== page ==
Cite This Page:

National Institute of Standards and Technology. "Evaluation Metrics Proposed For Firefighter Thermal Imagers." ScienceDaily. ScienceDaily, 4 January 2006. <www.sciencedaily.com/releases/2005/12/051226100521.htm>.
National Institute of Standards and Technology. (2006, January 4). Evaluation Metrics Proposed For Firefighter Thermal Imagers. ScienceDaily. Retrieved April 21, 2015 from www.sciencedaily.com/releases/2005/12/051226100521.htm
National Institute of Standards and Technology. "Evaluation Metrics Proposed For Firefighter Thermal Imagers." ScienceDaily. www.sciencedaily.com/releases/2005/12/051226100521.htm (accessed April 21, 2015).

Share This


More From ScienceDaily



More Matter & Energy News

Tuesday, April 21, 2015

Featured Research

from universities, journals, and other organizations


Featured Videos

from AP, Reuters, AFP, and other news services

Humanoid Robot Can Recognise and Interact With People

Humanoid Robot Can Recognise and Interact With People

Reuters - Innovations Video Online (Apr. 20, 2015) An ultra-realistic humanoid robot called &apos;Han&apos; recognises and interprets people&apos;s facial expressions and can even hold simple conversations. Developers Hanson Robotics hope androids like Han could have uses in hospitality and health care industries where face-to-face communication is vital. Matthew Stock reports. Video provided by Reuters
Powered by NewsLook.com
Drones and Health Apps at Santiago's "Robotics Day"

Drones and Health Apps at Santiago's "Robotics Day"

AFP (Apr. 20, 2015) Latin American robotics experts gather in Santiago, Chile for "Robotics Day". Video provided by AFP
Powered by NewsLook.com
Japan Humanoid Robot Receives Customers at Department Store

Japan Humanoid Robot Receives Customers at Department Store

AFP (Apr. 20, 2015) She can smile, she can sing and she can give you guidance at one of the most upscale department stores in Tokyo...a female-looking humanoid makes her debut as a receptionist Video provided by AFP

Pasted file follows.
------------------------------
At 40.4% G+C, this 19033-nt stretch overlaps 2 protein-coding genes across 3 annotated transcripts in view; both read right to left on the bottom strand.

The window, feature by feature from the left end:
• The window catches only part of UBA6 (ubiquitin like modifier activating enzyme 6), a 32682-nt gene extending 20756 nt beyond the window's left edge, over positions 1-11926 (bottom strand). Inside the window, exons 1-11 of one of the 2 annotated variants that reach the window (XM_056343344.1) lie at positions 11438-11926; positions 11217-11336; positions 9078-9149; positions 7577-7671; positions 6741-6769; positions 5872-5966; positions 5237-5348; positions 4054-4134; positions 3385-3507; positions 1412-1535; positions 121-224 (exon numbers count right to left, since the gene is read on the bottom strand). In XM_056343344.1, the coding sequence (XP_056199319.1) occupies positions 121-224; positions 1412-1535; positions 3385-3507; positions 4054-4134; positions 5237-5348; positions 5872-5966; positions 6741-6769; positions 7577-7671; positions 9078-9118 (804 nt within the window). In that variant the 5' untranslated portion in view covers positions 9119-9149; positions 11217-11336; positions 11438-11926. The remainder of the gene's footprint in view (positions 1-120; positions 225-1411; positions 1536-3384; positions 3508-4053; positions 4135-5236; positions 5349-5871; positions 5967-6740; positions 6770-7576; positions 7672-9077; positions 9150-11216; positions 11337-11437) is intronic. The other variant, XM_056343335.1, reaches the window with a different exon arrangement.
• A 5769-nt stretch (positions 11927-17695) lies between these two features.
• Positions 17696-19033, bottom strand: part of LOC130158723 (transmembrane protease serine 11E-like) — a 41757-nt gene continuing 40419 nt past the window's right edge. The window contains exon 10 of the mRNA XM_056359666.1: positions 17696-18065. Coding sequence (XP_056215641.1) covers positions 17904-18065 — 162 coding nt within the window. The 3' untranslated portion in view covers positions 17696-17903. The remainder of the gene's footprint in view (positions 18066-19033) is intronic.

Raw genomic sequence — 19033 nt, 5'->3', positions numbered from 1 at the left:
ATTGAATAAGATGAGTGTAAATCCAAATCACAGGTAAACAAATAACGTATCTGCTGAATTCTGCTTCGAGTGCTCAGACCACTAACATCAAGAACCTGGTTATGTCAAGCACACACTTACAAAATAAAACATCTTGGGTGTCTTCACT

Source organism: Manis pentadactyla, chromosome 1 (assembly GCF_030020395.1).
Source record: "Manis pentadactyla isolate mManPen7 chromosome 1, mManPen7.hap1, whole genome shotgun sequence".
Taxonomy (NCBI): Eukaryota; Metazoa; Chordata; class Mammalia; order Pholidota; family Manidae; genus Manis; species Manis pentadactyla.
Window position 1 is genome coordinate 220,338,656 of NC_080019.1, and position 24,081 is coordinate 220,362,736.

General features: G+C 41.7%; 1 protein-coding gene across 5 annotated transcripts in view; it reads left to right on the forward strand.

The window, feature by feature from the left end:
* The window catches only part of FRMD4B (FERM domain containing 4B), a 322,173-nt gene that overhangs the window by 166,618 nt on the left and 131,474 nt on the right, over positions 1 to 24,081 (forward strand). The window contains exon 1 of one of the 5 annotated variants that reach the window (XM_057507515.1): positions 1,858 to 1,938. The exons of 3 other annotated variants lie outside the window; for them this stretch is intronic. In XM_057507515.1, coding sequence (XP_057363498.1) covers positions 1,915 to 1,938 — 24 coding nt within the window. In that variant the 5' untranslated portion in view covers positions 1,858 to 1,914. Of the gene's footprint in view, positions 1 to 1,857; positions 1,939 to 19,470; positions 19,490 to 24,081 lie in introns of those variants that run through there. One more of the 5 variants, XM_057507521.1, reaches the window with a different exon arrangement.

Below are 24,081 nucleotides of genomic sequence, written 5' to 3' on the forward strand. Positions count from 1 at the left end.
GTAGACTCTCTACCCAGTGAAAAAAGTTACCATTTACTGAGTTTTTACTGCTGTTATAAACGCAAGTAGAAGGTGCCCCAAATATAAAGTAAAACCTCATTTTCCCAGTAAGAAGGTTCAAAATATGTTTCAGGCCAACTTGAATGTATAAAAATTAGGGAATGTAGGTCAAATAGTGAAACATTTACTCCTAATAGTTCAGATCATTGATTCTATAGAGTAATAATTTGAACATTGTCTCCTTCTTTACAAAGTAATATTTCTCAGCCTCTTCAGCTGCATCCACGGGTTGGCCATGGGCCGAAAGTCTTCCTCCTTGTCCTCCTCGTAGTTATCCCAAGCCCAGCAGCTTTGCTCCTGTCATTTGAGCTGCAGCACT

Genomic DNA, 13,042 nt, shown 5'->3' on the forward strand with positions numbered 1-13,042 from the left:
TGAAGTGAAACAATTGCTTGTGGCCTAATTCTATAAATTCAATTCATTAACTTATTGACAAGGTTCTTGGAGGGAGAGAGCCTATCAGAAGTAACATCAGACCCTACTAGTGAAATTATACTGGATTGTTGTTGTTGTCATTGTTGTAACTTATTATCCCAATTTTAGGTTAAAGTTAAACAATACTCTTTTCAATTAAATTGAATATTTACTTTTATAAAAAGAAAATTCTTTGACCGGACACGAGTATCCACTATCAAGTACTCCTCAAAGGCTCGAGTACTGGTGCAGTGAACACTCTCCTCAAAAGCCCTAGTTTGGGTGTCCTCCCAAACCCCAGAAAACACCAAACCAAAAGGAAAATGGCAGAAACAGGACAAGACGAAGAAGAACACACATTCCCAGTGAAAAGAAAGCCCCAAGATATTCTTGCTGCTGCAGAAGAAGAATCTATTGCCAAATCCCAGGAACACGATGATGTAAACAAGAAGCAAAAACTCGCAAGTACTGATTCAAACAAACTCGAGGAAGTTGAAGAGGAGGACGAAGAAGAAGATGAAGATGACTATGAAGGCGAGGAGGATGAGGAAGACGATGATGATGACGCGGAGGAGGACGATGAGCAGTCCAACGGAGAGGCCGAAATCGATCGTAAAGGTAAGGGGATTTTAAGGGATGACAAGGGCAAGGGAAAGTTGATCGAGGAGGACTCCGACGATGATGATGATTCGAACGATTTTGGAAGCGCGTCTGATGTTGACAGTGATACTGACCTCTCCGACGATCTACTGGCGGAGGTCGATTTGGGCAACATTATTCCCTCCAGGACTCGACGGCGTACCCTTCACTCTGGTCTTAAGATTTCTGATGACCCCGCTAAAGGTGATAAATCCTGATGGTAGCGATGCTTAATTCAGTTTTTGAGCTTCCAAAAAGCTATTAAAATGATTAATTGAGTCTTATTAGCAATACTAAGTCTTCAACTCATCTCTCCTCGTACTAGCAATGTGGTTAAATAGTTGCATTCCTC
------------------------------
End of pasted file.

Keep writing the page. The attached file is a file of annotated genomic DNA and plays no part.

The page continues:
Powered by NewsLook.com
Pee-Power Toilet to Light Up Disaster Zones

Pee-Power Toilet to Light Up Disaster Zones

Reuters - Innovations Video Online (Apr. 20, 2015) Students and staff are being asked to use a prototype urinal to &apos;donate&apos; urine to fuel microbial fuel cell (MFC) stacks that generate electricity to power lighting. The developers hope the pee-power technology will light toilet cubicles in refugee camps, where women are often at risk of assault in poorly lit sanitation areas. Matthew Stock reports. Video provided by Reuters
Powered by NewsLook.com

Search ScienceDaily

Number of stories in archives: 140,361

Find with keyword(s):
Enter a keyword or phrase to search ScienceDaily for related topics and research stories.

Save/Print:
Share:

Breaking News:

Strange & Offbeat Stories


Space & Time

Matter & Energy

Computers & Math

In Other News

... from NewsDaily.com

Science News

Health News

Environment News

Technology News



Save/Print:
Share:

Free Subscriptions


Get the latest science news with ScienceDaily's free email newsletters, updated daily and weekly. Or view hourly updated newsfeeds in your RSS reader:

Get Social & Mobile


Keep up to date with the latest news from ScienceDaily via social networks and mobile apps:

Have Feedback?


Tell us what you think of ScienceDaily -- we welcome both positive and negative comments. Have any problems using the site? Questions?
Mobile: iPhone Android Web
Follow: Facebook Twitter Google+
Subscribe: RSS Feeds Email Newsletters
Latest Headlines Health & Medicine Mind & Brain Space & Time Matter & Energy Computers & Math Plants & Animals Earth & Climate Fossils & Ruins